Human Behavior's Soul-Searching Via TV Screens

L-R: Human Behavior's Parada, Pattowitz, Strange and Anderson
L-R: Human Behavior's Parada, Pattowitz, Strange and Anderson
Photos courtesy of Human Behavior

Tucson's Human Behavior asks you to peer deep into your soul and examine its makeup through the one conduit they're certain you're comfortable looking through: the TV screen.

That's just part of the premise behind the band's captivating video for "Chapter 1" from its forthcoming album, Bethphage. The video is enthralling for a few reasons. It supports an excellent song, built from intriguing lyrics and a deep musical groove. It's ten minutes long, including an extended musical break, the sort of stuff omitted from modern music videos. There's a quality to the production that is frequently absent from the low-budget efforts of most folk-punk bands.

And there are the TVs, as present in the video as they are on Human Behavior's tour stops.

"When I was younger, I wanted to work in the film industry," says band's front man, Andres Parada. "Music took over, and I really regret it sometimes. Luckily, I'm able to make video art and project it while we play. The footage I don't personally film is old home videos. I think that the home videos are a way for me to share the naivety of my religious upbringing and set the tone for our performance."

According to Parada, Human Behavior performs "music about God that a lot of people consider sad." Bethphage, expected to be released in April 2015, is broken into two long tracks separated by eight chapters.

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"The album is inspired by Jesus overlooking Jerusalem before his final entry, and weeping," he explains. "This is right after he sent his disciples to steal a donkey for him to peacefully ride into Jerusalem, where he knew he would be killed."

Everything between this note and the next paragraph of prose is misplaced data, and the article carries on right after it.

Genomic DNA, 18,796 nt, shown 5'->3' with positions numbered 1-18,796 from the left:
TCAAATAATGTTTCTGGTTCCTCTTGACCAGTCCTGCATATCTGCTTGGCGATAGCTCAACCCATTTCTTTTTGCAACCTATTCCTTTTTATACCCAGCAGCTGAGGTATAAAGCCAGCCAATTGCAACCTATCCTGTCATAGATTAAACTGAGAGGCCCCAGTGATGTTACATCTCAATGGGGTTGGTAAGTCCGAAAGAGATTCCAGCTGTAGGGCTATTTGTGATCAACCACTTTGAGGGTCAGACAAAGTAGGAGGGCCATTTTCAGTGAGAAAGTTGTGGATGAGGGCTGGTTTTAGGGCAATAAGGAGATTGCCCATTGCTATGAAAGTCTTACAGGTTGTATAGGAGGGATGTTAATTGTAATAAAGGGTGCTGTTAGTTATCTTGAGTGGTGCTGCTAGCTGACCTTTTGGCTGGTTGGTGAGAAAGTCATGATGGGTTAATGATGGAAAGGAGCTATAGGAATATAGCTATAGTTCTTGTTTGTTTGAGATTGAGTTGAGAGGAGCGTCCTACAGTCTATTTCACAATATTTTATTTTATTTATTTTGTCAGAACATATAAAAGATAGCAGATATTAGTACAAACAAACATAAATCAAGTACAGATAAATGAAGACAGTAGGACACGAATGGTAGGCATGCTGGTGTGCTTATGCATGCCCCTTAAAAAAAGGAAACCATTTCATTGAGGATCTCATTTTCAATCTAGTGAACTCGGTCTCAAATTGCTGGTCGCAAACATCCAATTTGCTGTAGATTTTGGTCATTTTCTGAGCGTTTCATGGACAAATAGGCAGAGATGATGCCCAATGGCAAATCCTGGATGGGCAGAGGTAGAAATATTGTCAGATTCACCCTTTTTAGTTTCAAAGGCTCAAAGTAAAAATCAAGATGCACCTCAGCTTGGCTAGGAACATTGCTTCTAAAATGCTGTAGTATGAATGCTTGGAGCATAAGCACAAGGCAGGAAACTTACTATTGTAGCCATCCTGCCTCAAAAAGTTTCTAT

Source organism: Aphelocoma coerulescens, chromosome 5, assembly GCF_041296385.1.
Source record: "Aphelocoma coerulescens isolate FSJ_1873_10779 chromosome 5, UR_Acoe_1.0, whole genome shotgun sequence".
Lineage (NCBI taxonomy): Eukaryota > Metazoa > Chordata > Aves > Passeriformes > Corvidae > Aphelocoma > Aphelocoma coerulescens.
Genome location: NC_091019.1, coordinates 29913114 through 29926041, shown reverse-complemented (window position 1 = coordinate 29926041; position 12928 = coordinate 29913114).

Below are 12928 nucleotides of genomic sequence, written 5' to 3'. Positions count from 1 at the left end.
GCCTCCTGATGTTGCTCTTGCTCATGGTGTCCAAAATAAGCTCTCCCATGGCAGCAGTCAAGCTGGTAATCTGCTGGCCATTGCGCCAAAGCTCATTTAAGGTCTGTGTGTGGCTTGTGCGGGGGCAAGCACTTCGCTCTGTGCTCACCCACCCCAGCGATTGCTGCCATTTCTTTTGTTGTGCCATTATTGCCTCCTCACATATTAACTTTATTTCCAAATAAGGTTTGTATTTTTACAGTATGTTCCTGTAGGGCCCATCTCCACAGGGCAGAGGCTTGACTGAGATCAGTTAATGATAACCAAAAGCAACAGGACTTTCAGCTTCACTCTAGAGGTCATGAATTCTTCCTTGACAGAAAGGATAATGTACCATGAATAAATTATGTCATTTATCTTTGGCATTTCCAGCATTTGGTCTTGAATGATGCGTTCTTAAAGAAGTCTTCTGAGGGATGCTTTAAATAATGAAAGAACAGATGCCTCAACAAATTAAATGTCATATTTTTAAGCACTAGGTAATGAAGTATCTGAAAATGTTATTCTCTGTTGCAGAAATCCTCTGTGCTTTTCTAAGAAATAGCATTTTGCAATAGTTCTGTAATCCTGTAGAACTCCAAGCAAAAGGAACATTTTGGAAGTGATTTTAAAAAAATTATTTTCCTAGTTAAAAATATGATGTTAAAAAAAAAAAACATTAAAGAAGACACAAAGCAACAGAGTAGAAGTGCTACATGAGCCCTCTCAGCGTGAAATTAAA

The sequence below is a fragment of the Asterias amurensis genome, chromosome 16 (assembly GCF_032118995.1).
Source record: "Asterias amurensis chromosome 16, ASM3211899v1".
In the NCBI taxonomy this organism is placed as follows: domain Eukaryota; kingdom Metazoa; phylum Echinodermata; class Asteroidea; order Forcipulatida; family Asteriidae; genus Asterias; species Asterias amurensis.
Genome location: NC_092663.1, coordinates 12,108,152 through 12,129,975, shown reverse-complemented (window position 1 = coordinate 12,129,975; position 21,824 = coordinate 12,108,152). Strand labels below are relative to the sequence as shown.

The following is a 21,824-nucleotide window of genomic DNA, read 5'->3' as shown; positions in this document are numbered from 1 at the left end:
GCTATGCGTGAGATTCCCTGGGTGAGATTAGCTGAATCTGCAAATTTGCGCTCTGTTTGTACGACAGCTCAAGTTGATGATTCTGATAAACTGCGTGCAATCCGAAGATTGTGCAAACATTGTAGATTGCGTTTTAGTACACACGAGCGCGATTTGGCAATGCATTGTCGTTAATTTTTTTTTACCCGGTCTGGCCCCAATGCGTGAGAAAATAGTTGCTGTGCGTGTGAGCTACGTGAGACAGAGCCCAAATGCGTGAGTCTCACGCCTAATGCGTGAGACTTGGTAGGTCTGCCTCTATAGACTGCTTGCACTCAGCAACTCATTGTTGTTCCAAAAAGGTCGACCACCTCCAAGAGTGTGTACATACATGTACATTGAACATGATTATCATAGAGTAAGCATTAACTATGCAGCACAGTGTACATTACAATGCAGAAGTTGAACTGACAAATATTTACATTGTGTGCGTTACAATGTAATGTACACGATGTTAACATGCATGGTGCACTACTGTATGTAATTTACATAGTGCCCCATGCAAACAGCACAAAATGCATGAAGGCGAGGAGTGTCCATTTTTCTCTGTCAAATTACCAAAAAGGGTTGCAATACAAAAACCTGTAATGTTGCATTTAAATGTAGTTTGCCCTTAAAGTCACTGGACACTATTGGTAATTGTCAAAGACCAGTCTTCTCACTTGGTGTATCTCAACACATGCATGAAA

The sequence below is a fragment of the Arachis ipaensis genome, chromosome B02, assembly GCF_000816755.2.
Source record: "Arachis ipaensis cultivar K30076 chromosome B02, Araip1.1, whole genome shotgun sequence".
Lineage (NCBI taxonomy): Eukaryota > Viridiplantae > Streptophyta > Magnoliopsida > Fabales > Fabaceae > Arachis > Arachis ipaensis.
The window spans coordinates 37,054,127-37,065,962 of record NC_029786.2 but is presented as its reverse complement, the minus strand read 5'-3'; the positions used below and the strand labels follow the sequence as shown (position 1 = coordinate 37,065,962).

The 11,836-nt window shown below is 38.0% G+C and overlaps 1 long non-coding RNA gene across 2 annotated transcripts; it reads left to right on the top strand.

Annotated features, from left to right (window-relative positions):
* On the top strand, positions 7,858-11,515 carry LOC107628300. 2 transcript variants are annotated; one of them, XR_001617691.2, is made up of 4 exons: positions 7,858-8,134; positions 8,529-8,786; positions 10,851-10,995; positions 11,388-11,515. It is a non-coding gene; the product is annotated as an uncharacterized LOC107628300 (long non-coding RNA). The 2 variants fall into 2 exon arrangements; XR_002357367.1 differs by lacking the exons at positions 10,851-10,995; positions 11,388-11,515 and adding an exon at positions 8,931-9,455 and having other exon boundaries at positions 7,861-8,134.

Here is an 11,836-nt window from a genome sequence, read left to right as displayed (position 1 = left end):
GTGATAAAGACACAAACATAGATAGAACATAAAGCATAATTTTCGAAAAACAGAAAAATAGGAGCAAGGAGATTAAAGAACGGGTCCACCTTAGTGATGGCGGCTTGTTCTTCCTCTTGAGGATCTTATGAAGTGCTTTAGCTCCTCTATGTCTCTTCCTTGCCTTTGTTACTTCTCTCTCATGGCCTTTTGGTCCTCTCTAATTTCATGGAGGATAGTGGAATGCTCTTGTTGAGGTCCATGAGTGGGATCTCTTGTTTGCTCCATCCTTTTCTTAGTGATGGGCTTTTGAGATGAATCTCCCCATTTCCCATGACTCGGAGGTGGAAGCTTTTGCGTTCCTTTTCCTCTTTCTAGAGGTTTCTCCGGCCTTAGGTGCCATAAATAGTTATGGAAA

"Although I'm not Christian, I can relate to Jesus' fear of death," the singer continues. "I can also appreciate the beauty in preparing for death, rather than losing to it or running from it. This album explores the universal fear of death. Human or God, death is waiting for you and it's absolutely terrifying."

That kind of heady material has listeners dubbing Human Behavior a "dark folk" band. But Parada considers them more than a band -- it's a collective of artists who bring more than musical skills to the venture. Some create physical art for the band, such as shirts, album covers and posters. Others focus on the performance, which borders on theatrical; as Houstonians who caught Human Behavior in October at Black Barbie can attest to that.

The band numbers 11 members in all, but the video features only Parada and Morgan Anderson (vocals), Becker Pattowitz (violin) and Ronald Strange (banjo). Rachel Martin and Max Winston appear briefly "as our sexual rhythm section," Parada says.

"Aside from music, everyone in the band pursues art in other forms, which means getting everyone together for a tour is almost impossible with how busy we all are," he adds. "Instead, we tour four to six members at a time and adapt the set to fit the arrangements we have.